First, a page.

Speeding tickets, smoking ban top fall legislative agenda
Anti-smoking legislation and allowing red light cameras to catch speeders are among the priorities for the Alberta government in the four-week fall sitting that starts next Monday.
Government house leader Dave Hancock said he wants to focus on pushing through dozens of bills left over from the spring legislative session, and deflected reporters' questionsabouta possible provincial election.
"That's not my job to plan for," Hancock told a news conference Tuesday. "It's clearly an optimistic agenda. We can extend the session or sit during the evening."
A bill that will raise much debate is a new law to allow red light cameras to issue speeding tickets. To critics' claims that it's a "cash cow" for police forces, Hancock replied, "I call it traffic enforcement."
Several groups have been pushing for the legislation in Alberta after seeing results in other jurisdictions like Australia where officials claim crashes have dropped by as much as 40 per cent.
"What we are hoping to see is … a reduction in crash severity. We see a reduction in red light violations, and we see a reduction in the absolute speeds people are travelling when they enter and go through intersections," Don Szarko of the Alberta Motor Association.
Edmonton currently has 60 red light cameras and Calgary has 36 installed at major intersections.
Opposition suspicious of election call
Hancock also wants to pass Bill 45, tough anti-smoking legislation that would ban smoking in most public places and the sale of tobacco products in pharmacies starting in 2009.
NDP Leader Brian Mason was skeptical about the agenda Tuesday, pointing out the announcement was made without the customary meeting with opposition leaders. He believes the government isn't taking the session very seriously and is preparing for an election.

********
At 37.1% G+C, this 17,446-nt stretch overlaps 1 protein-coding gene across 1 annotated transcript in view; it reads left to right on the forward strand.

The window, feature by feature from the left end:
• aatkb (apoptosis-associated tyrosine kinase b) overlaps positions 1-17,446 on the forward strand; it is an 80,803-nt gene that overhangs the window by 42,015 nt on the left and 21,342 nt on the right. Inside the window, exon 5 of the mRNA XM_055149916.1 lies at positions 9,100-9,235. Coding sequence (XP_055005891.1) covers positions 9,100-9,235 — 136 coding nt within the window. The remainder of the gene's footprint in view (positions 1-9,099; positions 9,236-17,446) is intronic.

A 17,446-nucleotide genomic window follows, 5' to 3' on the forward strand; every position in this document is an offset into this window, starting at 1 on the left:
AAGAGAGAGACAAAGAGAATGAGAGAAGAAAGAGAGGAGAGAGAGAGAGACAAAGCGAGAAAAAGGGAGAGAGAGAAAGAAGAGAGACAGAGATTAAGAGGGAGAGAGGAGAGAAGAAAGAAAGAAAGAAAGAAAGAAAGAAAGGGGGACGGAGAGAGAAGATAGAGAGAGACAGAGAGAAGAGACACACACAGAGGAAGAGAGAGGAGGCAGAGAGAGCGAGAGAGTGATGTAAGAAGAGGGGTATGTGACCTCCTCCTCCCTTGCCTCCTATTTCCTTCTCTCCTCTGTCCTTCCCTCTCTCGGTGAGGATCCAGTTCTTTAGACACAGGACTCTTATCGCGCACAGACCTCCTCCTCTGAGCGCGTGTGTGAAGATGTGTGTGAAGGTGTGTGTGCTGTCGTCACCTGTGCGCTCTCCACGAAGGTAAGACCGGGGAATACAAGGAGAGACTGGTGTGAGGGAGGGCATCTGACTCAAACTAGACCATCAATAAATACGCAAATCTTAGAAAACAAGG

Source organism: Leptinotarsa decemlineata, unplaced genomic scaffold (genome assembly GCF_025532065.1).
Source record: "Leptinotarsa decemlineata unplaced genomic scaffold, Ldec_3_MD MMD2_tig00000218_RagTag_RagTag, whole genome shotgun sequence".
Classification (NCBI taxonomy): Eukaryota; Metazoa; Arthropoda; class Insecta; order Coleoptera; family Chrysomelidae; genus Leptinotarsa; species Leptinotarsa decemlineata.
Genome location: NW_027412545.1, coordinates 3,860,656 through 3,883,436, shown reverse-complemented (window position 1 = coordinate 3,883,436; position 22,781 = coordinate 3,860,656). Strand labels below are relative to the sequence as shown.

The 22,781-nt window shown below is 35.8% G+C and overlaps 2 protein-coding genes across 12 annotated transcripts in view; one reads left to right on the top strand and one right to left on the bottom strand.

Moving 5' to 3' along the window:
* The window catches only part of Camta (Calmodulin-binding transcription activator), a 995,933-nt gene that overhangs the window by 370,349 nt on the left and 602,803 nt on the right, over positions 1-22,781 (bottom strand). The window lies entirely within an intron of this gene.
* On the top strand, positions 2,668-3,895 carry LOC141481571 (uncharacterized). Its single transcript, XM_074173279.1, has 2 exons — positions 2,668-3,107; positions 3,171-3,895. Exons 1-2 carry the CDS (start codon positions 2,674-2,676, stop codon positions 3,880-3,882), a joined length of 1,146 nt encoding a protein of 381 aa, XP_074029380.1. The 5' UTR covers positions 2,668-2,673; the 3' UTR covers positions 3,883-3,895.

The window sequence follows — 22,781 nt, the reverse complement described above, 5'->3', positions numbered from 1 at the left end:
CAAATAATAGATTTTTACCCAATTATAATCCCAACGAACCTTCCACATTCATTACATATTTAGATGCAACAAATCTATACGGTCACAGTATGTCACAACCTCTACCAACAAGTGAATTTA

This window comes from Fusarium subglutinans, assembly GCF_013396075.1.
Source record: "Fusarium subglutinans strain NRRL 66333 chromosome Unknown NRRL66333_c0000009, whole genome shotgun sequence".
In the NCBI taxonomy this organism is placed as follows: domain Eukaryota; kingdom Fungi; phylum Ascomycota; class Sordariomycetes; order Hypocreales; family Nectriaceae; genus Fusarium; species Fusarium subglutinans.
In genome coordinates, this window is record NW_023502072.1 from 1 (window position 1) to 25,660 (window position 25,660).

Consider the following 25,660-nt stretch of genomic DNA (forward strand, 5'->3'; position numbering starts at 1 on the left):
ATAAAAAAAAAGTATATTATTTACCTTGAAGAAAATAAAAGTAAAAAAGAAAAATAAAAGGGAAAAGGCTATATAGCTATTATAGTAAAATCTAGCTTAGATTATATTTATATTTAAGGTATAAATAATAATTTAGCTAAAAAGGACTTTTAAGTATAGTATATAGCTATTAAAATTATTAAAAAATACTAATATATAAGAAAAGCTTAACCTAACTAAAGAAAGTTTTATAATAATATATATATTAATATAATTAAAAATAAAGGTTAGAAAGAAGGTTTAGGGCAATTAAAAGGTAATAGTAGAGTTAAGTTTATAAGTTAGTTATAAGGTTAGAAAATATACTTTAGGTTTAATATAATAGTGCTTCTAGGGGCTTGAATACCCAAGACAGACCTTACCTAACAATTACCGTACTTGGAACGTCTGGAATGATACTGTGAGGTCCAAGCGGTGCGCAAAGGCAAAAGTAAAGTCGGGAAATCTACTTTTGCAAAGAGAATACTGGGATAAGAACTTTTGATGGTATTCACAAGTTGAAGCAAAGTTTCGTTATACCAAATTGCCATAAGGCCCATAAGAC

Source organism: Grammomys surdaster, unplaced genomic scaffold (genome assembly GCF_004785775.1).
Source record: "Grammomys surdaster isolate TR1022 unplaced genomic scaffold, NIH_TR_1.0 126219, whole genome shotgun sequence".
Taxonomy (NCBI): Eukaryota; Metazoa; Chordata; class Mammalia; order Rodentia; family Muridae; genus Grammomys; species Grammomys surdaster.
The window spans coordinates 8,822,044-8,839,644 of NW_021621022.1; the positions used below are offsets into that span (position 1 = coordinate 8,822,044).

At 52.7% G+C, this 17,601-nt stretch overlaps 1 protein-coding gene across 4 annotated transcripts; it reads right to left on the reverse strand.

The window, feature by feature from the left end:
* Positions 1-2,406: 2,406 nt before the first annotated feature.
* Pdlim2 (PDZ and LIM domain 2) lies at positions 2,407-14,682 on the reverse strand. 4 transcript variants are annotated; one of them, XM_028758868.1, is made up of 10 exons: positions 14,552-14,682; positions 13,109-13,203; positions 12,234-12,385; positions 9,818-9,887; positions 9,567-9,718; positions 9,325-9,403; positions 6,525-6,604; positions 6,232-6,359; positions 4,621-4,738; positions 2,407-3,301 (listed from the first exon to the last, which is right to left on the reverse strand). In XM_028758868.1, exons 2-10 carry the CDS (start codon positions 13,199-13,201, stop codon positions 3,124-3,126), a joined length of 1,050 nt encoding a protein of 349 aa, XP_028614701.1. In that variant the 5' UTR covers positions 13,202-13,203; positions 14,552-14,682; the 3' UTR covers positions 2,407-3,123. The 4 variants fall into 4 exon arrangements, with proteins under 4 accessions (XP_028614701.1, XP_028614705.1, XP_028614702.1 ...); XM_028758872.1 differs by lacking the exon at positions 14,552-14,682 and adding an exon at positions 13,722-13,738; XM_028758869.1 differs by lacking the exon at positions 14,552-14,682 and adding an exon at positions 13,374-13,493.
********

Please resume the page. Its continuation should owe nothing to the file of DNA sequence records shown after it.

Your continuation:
If the session goes ahead, Mason will set his sights on Bill 46, legislation that would split the provincial energy regulator into two bodiesto promote efficiency.
But landowners say it will only make it harder for the public to take part in hearings for new power lines and other projects.
"I think it steamrollers over citizens' rights," said Mason.
Hancock called the criticism a misinterpretation of the bill. "It's clear in reading the bill that there's no intention of taking the public out of the process," he said.
Royalty changes not on fall agenda
The fall sitting is scheduled to begin Nov. 5 and continue into the first week of December.
Liberal Leader Kevin Taft says he plans to go after the government for billions of dollars in lost revenue due to years of mismanaging Alberta's energy royalty system.
Premier Ed Stelmach increased the royalties charged to energy companies last week after a scathing report concluded Albertans had been shortchanged for years.
Hancock said the new royalty changes will require amending nearly a dozen pieces of legislation andit likely won't happen until the spring session.